$$\tau_N=\left(m_N r_N^2\right) \alpha$$

ROTATIONAL ANALOG OF NEWTON’S SECOND LAW FOR A RIGID BODY ROTATING ABOUT A FIXED AXIS
$\text { Net external torque }=\binom{\text { Moment of }}{\text { inertia }} \times\binom{\text { Angular }}{\text { acceleration }}$

$$\sum \tau=I \alpha$$

$$I=\sum\left(m r^2\right)$$

Requirement: Angular acceleration must be expressed in radians $$/ \mathrm{s}^2$$.

Example 9 The Moment of Inertia Depends on Where the Axis Is.

Two particles each have mass $$m$$ and are fixed at the ends of a thin rigid rod. The length of the rod is $$L$$. Find the moment of inertia when this object rotates relative to an axis that is perpendicular to the rod at
(a) one end and (b) the center.

Ans:

(a) $$\quad I=\sum\left(m r^2\right)=m_1 r_1^2+m_2 r_2^2=m(0)^2+m(L)^2$$

$$m_1=m_2=m \quad r_1=0 \quad r_2=L$$

$$I=m L^2$$

(b) $$I=\sum\left(m r^2\right)=m_1 r_1^2+m_2 r_2^2=m(L / 2)^2+m(L / 2)^2$$

$$m_1=m_2=m \quad r_1=L / 2 \quad r_2=L / 2$$

$$I=\frac{1}{2} m L^2$$

Table 9.1 Moments of inertia / for Various figid Objects of Mass M

Example 12 Hoisting a Crate
The combined moment of inertia of the dual pulley is $$50.0 \mathrm{~kg} \cdot \mathrm{m}^2$$. The crate weighs $$4420 \mathrm{~N}$$. A tension of $$2150 \mathrm{~N}$$ is maintained in the cable attached to the motor. Find the angular acceleration of the dual pulley.

equal in magnitude

$$\sum F_y=T_2^{\prime}-m g=m a_y \quad \sum \tau=T_1 \ell_1-T_2 \ell_2=I \alpha$$

$$T_2=m g+m a_y$$

$$a_y=\ell_2 \alpha$$

$$T_1 \ell_1-\left(m g+m a_y\right) \ell_2=I \alpha$$

$$a_y=\ell_2 \alpha$$

$$T_1 \ell_1-\left(m g+m \ell_2 \alpha\right) \ell_2=I \alpha$$

\begin{aligned} & \alpha=\frac{T_1 \ell_1-m g \ell_2}{I+m \ell_2^2} \\ & =\frac{(2150 \mathrm{~N})(0.600 \mathrm{~m})-(451 \mathrm{~kg})\left(9.80 \mathrm{~m} / \mathrm{s}^2\right)(0.200 \mathrm{~m})}{46.0 \mathrm{~kg} \cdot \mathrm{m}^2+(451 \mathrm{~kg})(0.200 \mathrm{~m})^2}=6.3 \mathrm{rad} / \mathrm{s}^2\end{aligned}

#### 9.5 Rotational Work and Energy

$$s=r \theta$$

$$W=F s=F r \theta$$

$$\tau=F r$$

$$W=\tau \theta$$

DEFINITION OF ROTATIONAL WORK

The rotational work done by a constant torque in turning an object through an angle is
$W_R=\tau \theta$

Requirement: The angle must be expressed in radians.

SI Unit of Rotational Work: joule (J)

$$K E=\frac{1}{2} m v_T^2=\frac{1}{2} m r^2 \omega^2$$

$$v_T=r \omega$$

$$K E=\sum\left(\frac{1}{2} m r^2 \omega^2\right)=\frac{1}{2}\left(\sum m r^2\right) \omega^2=\frac{1}{2} I \omega^2$$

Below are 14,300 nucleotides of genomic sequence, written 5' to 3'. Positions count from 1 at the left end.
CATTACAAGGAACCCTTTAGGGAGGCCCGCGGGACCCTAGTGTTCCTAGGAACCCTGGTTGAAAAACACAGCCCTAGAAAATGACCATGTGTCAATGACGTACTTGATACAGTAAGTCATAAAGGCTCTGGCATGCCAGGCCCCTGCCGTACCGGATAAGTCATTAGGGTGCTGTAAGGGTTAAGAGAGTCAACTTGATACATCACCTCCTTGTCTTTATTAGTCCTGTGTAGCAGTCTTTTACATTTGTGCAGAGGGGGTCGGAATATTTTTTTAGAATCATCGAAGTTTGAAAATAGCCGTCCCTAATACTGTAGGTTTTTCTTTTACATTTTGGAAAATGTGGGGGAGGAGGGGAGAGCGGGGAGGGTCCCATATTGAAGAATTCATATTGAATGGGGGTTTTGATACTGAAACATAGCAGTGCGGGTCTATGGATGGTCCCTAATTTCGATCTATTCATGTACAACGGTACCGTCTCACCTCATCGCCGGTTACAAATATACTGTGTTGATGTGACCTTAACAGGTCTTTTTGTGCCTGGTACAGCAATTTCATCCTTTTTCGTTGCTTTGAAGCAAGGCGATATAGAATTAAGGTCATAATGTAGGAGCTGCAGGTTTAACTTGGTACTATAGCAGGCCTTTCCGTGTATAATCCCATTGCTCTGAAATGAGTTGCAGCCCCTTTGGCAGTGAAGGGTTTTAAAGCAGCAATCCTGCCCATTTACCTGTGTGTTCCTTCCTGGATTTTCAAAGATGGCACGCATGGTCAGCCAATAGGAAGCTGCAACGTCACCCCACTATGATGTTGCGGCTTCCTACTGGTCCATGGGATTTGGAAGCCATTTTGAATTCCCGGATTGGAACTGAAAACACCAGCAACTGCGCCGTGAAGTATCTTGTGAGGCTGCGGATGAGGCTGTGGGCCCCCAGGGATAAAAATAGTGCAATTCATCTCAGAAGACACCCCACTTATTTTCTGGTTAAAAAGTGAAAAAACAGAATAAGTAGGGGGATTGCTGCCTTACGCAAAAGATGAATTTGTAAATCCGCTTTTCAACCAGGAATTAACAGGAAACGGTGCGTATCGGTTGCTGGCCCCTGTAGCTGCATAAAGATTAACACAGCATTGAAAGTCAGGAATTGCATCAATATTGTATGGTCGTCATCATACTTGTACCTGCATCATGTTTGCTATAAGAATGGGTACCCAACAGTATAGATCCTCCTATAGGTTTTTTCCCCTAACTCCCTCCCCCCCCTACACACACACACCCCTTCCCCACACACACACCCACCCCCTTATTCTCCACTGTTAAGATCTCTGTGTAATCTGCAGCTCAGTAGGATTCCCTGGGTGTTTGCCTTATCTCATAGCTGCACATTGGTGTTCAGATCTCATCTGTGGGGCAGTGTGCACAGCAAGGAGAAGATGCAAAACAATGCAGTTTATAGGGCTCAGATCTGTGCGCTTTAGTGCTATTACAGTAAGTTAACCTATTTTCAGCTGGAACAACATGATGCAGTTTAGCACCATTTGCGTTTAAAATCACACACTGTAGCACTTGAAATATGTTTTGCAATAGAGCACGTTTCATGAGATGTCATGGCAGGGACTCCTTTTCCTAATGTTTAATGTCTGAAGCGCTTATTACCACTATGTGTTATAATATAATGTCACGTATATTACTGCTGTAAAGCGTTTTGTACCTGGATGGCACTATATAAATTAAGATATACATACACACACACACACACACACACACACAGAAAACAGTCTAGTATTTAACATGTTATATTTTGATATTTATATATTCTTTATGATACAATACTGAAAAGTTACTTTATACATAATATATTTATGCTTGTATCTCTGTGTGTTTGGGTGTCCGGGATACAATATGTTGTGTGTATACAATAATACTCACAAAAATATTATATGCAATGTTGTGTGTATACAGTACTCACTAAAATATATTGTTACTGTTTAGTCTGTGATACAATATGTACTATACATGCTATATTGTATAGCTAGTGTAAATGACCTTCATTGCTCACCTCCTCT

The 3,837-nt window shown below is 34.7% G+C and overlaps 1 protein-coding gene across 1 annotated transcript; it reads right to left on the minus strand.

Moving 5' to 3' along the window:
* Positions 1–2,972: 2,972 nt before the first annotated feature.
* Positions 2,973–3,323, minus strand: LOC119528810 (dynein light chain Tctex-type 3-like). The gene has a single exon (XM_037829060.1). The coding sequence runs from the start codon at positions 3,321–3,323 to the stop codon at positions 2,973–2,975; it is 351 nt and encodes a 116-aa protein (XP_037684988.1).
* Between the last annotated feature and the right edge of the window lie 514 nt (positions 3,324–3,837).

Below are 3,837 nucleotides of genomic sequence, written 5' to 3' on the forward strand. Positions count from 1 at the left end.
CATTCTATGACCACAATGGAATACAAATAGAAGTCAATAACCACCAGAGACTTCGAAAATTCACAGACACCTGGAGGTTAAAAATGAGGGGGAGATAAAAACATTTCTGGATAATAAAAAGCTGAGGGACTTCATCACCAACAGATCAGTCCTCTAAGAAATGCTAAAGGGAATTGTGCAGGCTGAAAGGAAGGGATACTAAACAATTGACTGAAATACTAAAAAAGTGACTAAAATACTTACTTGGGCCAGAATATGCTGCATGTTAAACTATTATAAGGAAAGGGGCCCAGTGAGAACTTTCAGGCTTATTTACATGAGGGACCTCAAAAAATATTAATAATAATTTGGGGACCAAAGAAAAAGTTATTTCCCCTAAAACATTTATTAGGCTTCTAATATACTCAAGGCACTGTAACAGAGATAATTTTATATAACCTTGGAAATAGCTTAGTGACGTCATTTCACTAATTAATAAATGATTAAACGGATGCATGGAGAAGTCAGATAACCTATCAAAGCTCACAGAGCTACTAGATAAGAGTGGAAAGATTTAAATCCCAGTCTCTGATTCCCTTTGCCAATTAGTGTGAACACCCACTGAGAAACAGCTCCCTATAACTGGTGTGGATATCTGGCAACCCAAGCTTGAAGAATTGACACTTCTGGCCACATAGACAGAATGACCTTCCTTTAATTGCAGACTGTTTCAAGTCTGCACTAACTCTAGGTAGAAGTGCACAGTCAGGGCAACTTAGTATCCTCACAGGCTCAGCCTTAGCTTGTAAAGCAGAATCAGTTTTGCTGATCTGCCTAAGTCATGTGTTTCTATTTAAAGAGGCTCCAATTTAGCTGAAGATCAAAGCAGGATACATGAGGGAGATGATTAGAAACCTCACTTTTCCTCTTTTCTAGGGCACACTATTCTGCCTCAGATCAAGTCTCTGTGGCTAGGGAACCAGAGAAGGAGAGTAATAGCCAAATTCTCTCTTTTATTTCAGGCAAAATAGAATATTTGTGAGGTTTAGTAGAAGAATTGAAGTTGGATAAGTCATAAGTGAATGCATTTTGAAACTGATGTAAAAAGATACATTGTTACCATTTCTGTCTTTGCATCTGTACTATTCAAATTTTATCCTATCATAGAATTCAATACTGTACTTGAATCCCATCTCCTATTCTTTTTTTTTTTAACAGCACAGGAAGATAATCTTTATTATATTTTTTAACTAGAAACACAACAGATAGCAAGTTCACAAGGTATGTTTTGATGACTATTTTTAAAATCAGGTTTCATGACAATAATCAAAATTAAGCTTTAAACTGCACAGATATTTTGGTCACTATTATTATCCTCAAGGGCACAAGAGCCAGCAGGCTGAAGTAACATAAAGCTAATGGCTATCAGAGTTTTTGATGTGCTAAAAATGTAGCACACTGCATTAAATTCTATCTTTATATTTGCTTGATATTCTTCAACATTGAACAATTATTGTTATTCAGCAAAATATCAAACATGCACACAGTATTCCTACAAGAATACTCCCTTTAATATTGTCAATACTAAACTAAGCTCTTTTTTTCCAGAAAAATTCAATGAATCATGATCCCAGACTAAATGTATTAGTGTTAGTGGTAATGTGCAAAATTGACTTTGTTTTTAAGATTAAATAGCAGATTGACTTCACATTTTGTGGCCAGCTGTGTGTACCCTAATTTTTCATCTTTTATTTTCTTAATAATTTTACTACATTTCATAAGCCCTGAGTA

DEFINITION OF ROTATIONAL KINETIC ENERGY
The rotational kinetic energy of a rigid rotating object is
$K E_R=\frac{1}{2} I \omega^2$

Requirement: The angular speed must be expressed in rad/s.

SI Unit of Rotational Kinetic Energy: joule (J)

Example 13 Rolling Cylinders
A thin-walled hollow cylinder (mass $$=m_{\mathrm{h}}$$, radius $$=r_{\mathrm{h}}$$ ) and a solid cylinder ( mass $$=m_{\mathrm{s}}$$, radius $$=r_{\mathrm{s}}$$ ) start from rest at the top of an incline.

$$E=\frac{1}{2} m v^2+\frac{1}{2} I \omega^2+m g h$$

ENERGY CONSERVATION

$\frac{1}{2} m v_f^2+\frac{1}{2} I \omega_f^2+m g h_f=\frac{1}{2} m v_i^2+\frac{1}{2} I \omega_i^2+m g h_i$

$$\frac{1}{2} m v_f^2+\frac{1}{2} I \omega_f^2=m g h_i$$

$$\omega_f=v_f / r$$

$$\begin{gathered}\frac{1}{2} m v_f^2+\frac{1}{2} I v_f^2 / r^2=m g h_i \\ v_f=\sqrt{\frac{2 m g h_o}{m+I / r^2}}\end{gathered}$$

The cylinder with the smaller moment of inertia will have a greater final translational speed.

#### 9.6 Angular Momentum

DEFINITION OF ANGULAR MOMENTUM

The angular momentum $$L$$ of a body rotating about a fixed axis is the product of the body’s moment of inertia and its angular velocity with respect to that axis:
$L=I \omega$

Requirement: The angular speed must be expressed in rad/s.

SI Unit of Angular Momentum: $$\mathrm{kg} \cdot \mathrm{m}^2 / \mathrm{s}$$

PRINCIPLE OF CONSERVATION OFANGULAR MOMENTUM
The angular momentum of a system remains constant (is conserved) if the net external torque acting on the system is zero.

Conceptual Example 14 A Spinning Skater

An ice skater is spinning with both arms and a leg outstretched. She pulls her arms and leg inward and her spinning motion changes dramatically.

Use the principle of conservation of angular momentum to explain how and why her spinning motion changes.

#### 9.6 Angular Momentum

Example 15 A Satellite in an Elliptical Orbit

An artificial satellite is placed in an elliptical orbit about the earth. Its point of closest approach is $$8.37 \times 10^6 \mathrm{~m}$$ from the center of the earth, and its point of greatest distance is $$25.1 \times 10^6 \mathrm{~m}$$ from the center of the earth. The speed of the satellite at the perigee is $$8450 \mathrm{~m} / \mathrm{s}$$. Find the speed at the apogee.

Ans:

$L=I \omega$
angular momentum conservatio

angular momentum conservation
$I_A \omega_A=I_P \omega_P$

\begin{aligned} & I=m r^2 \quad \omega=v / r \\ & m r_A^2 \frac{v_A}{r_A}=m r_P^2 \frac{v_P}{r_P}\end{aligned}

$$\begin{gathered}m r_A^2 \frac{v_A}{r_A}=m r_P^2 \frac{v_P}{r_P} \\ r_A v_A=r_P v_P\end{gathered}$$

$$r_A v_A=r_P v_P$$

$$v_A=\frac{r_P v_P}{r_A}=\frac{\left(8.37 \times 10^6 \mathrm{~m}\right)(8450 \mathrm{~m} / \mathrm{s})}{25.1 \times 10^6 \mathrm{~m}}=2820 \mathrm{~m} / \mathrm{s}$$